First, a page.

‘The Afterlife’ (Things to Come, 1936) is one of the classics of science fiction cinema, a film with vital importance in the history of cinema, but beyond its technical or artistic values, the film is important for what it tells, something that is still valid after 70 years of its realization, and that will continue to be valid when all of us are eaten by worms: man’s desire to improve, mixed with all the technological advances, and the decision to continue advancing or fix our society wrapped in wars and disasters, such as using all these advances for the progress of society or to end up decimating the population.

It is curious to see how this film dared to talk about certain things in the middle of 1936, when there was an imminent war, and how its screenwriter, the great HG Wells, who adapted his own novel, ventured to try to see the future in the next century. since the making of the film. A film that is divided into three very different acts: the outbreak of a great war that lasts more than 30 years, the post-apocalyptic society after that war, and finally, the future, in which they already think about conquering planets.

The three parts are quite different from each other, and it is practically worth studying them separately, since together The film hasn’t stood the test of time too well.. Certain rhythm problems and an excess of theatricality in the performances further accentuate its defects that are clearly visible today. Let’s say the movie starts off in a bold and interesting way, continues in an even more interesting way, but ends up being quite boring and repetitive in some ways.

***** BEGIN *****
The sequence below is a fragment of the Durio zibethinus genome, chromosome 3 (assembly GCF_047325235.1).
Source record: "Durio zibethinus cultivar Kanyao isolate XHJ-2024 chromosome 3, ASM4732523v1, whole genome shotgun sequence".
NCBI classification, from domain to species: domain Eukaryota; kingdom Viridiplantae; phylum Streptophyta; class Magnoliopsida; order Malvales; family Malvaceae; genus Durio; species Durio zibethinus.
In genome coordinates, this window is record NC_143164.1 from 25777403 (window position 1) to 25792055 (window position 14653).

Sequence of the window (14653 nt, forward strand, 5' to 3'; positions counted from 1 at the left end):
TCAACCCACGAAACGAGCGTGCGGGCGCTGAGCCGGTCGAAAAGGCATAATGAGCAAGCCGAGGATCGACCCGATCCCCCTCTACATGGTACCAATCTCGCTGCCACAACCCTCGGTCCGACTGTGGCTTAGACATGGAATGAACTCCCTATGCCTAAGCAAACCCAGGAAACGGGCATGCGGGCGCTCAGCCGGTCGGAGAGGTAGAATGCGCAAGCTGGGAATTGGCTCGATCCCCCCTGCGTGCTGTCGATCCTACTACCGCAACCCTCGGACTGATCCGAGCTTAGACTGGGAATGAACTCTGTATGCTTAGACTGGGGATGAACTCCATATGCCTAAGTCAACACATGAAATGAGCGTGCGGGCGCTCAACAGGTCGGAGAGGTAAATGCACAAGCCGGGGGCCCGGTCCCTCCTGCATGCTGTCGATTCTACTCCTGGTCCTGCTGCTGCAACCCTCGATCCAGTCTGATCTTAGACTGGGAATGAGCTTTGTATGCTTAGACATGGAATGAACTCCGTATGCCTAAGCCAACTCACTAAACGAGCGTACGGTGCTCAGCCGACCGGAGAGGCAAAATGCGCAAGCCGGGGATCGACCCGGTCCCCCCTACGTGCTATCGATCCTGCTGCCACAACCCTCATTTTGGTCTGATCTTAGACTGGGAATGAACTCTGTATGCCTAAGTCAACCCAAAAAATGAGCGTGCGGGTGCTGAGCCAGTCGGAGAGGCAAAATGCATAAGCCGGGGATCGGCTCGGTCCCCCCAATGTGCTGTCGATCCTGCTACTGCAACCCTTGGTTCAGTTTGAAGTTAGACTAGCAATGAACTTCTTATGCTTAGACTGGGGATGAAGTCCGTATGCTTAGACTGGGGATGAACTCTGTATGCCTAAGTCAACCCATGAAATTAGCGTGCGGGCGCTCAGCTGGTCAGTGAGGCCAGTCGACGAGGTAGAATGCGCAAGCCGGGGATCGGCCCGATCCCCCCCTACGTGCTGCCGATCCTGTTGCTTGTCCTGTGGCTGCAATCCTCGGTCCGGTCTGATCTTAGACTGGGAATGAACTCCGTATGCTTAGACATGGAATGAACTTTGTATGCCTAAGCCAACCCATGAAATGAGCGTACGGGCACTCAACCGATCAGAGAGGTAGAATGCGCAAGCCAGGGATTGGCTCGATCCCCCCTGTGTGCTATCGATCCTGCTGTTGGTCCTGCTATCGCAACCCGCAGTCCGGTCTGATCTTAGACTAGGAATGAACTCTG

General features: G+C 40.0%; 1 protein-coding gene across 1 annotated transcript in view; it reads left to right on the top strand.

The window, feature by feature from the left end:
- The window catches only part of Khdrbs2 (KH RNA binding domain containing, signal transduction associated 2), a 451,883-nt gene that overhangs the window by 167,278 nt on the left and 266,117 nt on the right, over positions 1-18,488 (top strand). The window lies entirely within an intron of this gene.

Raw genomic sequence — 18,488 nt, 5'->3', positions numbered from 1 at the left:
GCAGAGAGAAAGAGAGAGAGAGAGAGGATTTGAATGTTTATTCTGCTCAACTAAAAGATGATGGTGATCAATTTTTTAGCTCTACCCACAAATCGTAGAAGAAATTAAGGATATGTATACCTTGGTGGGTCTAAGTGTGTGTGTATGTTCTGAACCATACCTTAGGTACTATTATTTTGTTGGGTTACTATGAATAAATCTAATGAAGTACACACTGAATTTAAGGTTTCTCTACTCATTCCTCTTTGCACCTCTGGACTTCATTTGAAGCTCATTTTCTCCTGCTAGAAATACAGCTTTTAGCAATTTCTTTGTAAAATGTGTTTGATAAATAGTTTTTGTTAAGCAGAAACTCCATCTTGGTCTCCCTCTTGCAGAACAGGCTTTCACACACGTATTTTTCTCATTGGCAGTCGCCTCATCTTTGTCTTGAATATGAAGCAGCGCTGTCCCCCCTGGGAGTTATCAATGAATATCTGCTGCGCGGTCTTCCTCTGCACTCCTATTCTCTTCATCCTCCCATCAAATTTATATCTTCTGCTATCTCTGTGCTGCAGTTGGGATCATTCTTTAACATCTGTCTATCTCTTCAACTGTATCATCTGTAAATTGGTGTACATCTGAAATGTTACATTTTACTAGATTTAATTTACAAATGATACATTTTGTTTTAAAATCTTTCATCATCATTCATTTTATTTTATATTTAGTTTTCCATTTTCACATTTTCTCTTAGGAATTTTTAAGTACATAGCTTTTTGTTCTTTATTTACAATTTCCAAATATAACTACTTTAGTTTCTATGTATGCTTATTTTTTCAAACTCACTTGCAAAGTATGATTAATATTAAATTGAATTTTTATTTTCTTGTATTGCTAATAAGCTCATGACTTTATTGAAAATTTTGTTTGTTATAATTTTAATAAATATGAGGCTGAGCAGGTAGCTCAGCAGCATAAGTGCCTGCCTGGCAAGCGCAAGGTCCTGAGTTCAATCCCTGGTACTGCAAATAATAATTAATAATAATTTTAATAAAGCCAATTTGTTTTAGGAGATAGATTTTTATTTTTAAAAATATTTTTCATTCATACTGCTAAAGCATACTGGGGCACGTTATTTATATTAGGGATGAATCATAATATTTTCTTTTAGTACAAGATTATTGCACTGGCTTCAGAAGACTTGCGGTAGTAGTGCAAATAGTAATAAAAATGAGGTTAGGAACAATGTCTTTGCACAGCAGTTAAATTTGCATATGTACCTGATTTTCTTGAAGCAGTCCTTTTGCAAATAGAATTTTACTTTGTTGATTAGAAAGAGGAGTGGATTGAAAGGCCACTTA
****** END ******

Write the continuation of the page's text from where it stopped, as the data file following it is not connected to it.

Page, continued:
The first part stands out for its crudeness in the war scenes, when a certain city (which is cleverly called Everytown) is mercilessly bombarded by the enemy (who has no specific nationality, just “the enemy”). It is necessary to highlight here the excellent work of artistic direction, something that the director of the film, William Cameron Menzies, I would take into account, since Menzies was one of the best artistic directors in the entire history of cinema. That city shattered by bombs is a prodigy of staging, with sequences as terrible as that child dead in the rubble, something unheard of for the time. The second part is undoubtedly the most interesting of the three., even seen now, with all the information we have about our own history. It is a depressing vision of what the planet would be like after a huge war, followed by a plague that almost ended human life, people going back almost to prehistory, living among the ruins of the city, without any kind of technology at your fingertips. It takes place in the 70s, and knowing that did not happen, the vision is most hopeless and has not lost one iota of its force. And the third part takes place in a future marked by the search for perfection, but despite all the scientific and technological advances that exist, the high leaders apply their tyranny over the people, a people who rebel against the great ships spacecraft that will take us to other planets.

The great Raymond Massey is the one who carries all the weight of the function in ‘The Afterlife’, making two characters throughout the action of the film, exactly 100 years. She plays the same character in the first two parts of the film, and then his son. The curious thing about the matter is that both one and the other are almost the same, and in fact it does not seem to evolve throughout the film, perhaps as a metaphor for certain ideals. Massey achieves very good moments and others that are not so good, due to that previously mentioned theatricality, very typical of those years, but which grates at certain moments. Next to him, we can enjoy, depending on how you look at it, Ralph Richardson, playing the “boss” in the second part of the film, a kind of leader of the population, and who of course is the boss. Perhaps this character is a little caricatured, reminding a little of the old Roman emperors, and mocking tyranny to some extent, showing that any idiot can be a tyrant.

a passable movie, schematic at times and quite disjointed, undoubtedly due to the enormous ambitions of the project. Fortunately, his message remains perennial and invites the deepest of debates. ‘The Afterlife’ It’s released on DVD by Manga Films, in case you want to take a look. Its value is more historical and sociological than purely cinematographic.